Internal Linking Guide

Internal Linking is a skill that can levitate your site to new heights. This is a comprehensive guide on how to use links to optimize websites. It combines decades of expertise from the InLinks team in developing Internal link roadmaps and strategies.

95% of websites fail at internal linking.

A Study of over 5,000 websites.

This is the result of an analysis conducted on more than 5,000 websites across the globe and the reason we’ve built this guide.

Internal Linking Definition

Internal linking, as opposed to backlinking, is the art and science of interconnecting content within your web site for SEO.

Our definition of Internal Linking at Inlinks.

Even if you have doubts about Internal links, you might want to consider that Internal Linking from Wikipedia is cited as one reason that they do so well in the search engines, according to Lewandowski, D. and Spree, U., 2011. (Ranking of Wikipedia articles in search engines revisited: Fair ranking for reasonable quality? Journal of the American Society for Information Science and Technology62(1), pp.117-132.)

Internal Linking Guide Contents

First, let’s have a look at the main benefits.

Benefits of setting up an internal linking strategy

If you rely on content marketing to support the growth of your website traffic and rankings, then you will know that you need to produce well-written, high-quality posts to please Google.

But as the competition increases, your chances of ranking at the top of Google SERPs reduce. Good content is not enough. This is why you also need links: internal links and backlinks.

Implementing a solid internal linking strategy will help search engines understand the structure of your site. It will also show what your important pages are.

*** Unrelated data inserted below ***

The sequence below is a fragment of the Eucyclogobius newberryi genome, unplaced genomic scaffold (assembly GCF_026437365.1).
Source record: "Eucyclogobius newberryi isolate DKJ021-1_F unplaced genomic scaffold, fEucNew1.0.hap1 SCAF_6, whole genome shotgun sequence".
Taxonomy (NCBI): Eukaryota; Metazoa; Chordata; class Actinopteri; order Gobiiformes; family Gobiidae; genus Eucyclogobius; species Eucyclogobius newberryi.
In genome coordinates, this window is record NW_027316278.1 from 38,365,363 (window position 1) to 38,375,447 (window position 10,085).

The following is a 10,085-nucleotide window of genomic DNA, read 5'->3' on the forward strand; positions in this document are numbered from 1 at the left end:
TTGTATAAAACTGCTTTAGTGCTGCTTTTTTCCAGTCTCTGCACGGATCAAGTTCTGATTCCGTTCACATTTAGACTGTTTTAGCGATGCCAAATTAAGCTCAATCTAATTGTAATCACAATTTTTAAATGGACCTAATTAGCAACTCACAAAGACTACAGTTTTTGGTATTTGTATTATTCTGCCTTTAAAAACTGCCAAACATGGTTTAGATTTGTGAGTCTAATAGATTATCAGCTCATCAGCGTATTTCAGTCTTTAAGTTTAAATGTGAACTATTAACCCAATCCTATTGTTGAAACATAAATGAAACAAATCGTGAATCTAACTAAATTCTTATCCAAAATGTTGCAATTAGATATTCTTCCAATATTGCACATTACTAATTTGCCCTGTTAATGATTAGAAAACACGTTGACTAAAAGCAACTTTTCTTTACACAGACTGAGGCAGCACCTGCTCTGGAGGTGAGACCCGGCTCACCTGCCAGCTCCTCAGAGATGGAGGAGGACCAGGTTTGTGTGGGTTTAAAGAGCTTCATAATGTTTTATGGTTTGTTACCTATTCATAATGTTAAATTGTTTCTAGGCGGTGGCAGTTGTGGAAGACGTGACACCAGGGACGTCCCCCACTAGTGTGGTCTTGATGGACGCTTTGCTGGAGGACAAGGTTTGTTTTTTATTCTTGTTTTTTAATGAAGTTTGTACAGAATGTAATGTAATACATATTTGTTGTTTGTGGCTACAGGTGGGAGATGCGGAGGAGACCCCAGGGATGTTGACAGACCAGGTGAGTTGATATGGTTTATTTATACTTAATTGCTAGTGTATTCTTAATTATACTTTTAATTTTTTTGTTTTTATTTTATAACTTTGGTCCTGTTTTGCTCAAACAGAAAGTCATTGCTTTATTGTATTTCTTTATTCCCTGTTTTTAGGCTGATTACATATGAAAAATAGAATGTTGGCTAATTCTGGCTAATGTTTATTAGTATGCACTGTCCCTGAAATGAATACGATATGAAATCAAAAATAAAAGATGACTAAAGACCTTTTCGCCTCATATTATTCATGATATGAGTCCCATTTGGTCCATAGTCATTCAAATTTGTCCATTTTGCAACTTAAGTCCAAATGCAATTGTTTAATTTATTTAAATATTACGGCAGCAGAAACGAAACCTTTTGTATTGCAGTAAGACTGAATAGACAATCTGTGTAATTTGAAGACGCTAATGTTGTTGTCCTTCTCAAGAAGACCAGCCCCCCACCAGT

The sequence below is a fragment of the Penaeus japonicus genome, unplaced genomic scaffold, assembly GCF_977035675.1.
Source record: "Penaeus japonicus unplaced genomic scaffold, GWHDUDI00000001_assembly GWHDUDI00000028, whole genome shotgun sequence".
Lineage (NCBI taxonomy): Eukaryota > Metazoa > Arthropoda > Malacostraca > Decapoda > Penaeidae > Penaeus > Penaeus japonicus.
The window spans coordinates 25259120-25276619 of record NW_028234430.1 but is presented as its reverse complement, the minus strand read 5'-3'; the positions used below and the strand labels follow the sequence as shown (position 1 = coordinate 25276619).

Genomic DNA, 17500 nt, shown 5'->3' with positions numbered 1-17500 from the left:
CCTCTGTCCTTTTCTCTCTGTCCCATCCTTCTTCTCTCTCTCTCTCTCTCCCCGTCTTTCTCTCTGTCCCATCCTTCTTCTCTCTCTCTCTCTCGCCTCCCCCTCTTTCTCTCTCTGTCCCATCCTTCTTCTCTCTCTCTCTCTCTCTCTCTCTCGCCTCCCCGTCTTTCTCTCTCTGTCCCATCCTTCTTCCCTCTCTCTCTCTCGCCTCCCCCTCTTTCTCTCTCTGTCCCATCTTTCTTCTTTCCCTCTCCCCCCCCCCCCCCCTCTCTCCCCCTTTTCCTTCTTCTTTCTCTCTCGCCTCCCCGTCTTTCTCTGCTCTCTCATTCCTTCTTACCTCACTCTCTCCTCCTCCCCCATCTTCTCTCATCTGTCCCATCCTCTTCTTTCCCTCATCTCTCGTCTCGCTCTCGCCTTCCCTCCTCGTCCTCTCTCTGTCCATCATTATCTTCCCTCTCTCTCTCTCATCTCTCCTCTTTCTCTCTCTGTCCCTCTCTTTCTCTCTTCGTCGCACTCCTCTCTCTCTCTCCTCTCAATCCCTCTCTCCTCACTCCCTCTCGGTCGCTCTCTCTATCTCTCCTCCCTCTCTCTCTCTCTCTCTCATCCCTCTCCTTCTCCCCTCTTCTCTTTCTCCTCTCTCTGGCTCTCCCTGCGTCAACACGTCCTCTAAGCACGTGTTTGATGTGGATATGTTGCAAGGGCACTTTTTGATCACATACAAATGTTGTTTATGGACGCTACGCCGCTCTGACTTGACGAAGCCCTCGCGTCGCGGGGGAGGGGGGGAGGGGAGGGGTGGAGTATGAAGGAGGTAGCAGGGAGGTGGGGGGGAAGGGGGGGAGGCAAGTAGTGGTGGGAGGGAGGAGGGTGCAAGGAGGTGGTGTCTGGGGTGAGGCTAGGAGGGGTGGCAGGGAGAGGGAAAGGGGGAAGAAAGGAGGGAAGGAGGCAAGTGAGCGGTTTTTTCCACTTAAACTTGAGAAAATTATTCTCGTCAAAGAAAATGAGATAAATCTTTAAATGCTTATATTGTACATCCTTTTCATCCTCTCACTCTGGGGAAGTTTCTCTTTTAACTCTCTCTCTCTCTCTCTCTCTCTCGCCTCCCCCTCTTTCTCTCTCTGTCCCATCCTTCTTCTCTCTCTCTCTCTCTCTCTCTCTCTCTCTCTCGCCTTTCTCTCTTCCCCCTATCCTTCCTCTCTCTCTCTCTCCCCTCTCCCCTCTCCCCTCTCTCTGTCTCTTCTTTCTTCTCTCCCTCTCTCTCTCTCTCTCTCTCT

Here’s a summary of the benefits that internal linking provides to SEO:

SEO benefitExplainer
User experienceInternal links help your visitors to navigate through your content.
Link juice distributionIf you manage to get backlinks from other websites, internal links will help you distribute the link juice to your important pages
Time on siteAdding relevant internal links in your content will make your users more likely to discover other related content, improving session duration
PageviewsSince relevant inlinks will encourage your visitors to continue their visit, it will mechanically increase the number of page views per session
Crawl and indexingA good internal link profile will help Google and search engines better understand your site architecture and help them discover new pages
Long-tail keywordsUsing keyword-rich anchor texts with synonyms and phrases will improve the number of keywords your website is ranking for
RankingsAs a consequence of the above benefits, your overall rankings will increase when you engage in internal linking optimization

Featured Resource: 15 benefits of internal linking

How do you build internal links?

There are mainly two types of internal links: navigational and contextual.

Navigational links are the website’s primary navigational structure, the ones you’ll find in the website’s main menu, in the sidebars and footer. You’ll find the same navigational links structure throughout the website most of the time. They’re mainly used to help users navigate to category pages or company information pages.

Contextual links (or editorial links) are embedded in a page’s body text. These links are very useful for SEO as they help PageRank circulate between your pages. Semantically relevant phrases around the link will convey better SEO juice to the target page.